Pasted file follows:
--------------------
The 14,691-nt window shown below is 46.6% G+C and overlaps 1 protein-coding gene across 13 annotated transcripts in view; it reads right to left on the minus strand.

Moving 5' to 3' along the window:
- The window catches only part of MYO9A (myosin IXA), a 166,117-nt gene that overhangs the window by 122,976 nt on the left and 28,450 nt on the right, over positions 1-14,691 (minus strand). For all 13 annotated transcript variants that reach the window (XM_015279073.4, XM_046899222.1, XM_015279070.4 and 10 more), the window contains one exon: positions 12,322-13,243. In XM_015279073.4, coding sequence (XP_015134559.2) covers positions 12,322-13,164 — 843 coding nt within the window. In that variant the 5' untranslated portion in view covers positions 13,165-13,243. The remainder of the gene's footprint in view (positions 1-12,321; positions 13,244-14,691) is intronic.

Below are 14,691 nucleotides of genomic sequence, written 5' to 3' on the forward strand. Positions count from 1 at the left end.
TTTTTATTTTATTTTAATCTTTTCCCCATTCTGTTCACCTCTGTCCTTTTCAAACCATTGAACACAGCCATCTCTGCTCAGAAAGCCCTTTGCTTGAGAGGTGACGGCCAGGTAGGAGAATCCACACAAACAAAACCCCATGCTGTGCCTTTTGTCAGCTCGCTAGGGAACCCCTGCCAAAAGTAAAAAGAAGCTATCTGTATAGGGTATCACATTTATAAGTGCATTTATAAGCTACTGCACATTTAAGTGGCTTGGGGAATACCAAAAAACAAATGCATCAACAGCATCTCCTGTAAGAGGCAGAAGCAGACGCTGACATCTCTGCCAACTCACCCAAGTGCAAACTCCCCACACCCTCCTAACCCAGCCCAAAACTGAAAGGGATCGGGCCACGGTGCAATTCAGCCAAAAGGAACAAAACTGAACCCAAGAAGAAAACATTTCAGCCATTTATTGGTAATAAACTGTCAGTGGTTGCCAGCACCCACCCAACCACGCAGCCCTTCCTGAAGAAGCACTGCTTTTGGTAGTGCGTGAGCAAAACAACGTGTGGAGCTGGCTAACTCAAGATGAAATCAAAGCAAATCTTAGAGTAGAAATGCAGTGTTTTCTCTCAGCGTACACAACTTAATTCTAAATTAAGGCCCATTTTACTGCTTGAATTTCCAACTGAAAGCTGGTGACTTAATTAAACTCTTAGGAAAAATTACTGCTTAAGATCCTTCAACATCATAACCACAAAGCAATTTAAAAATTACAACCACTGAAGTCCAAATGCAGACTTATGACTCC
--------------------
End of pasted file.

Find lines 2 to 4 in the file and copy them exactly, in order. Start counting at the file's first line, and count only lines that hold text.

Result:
Moving 5' to 3' along the window:
- The window catches only part of MYO9A (myosin IXA), a 166,117-nt gene that overhangs the window by 122,976 nt on the left and 28,450 nt on the right, over positions 1-14,691 (minus strand). For all 13 annotated transcript variants that reach the window (XM_015279073.4, XM_046899222.1, XM_015279070.4 and 10 more), the window contains one exon: positions 12,322-13,243. In XM_015279073.4, coding sequence (XP_015134559.2) covers positions 12,322-13,164 — 843 coding nt within the window. In that variant the 5' untranslated portion in view covers positions 13,165-13,243. The remainder of the gene's footprint in view (positions 1-12,321; positions 13,244-14,691) is intronic.

Below are 14,691 nucleotides of genomic sequence, written 5' to 3' on the forward strand. Positions count from 1 at the left end.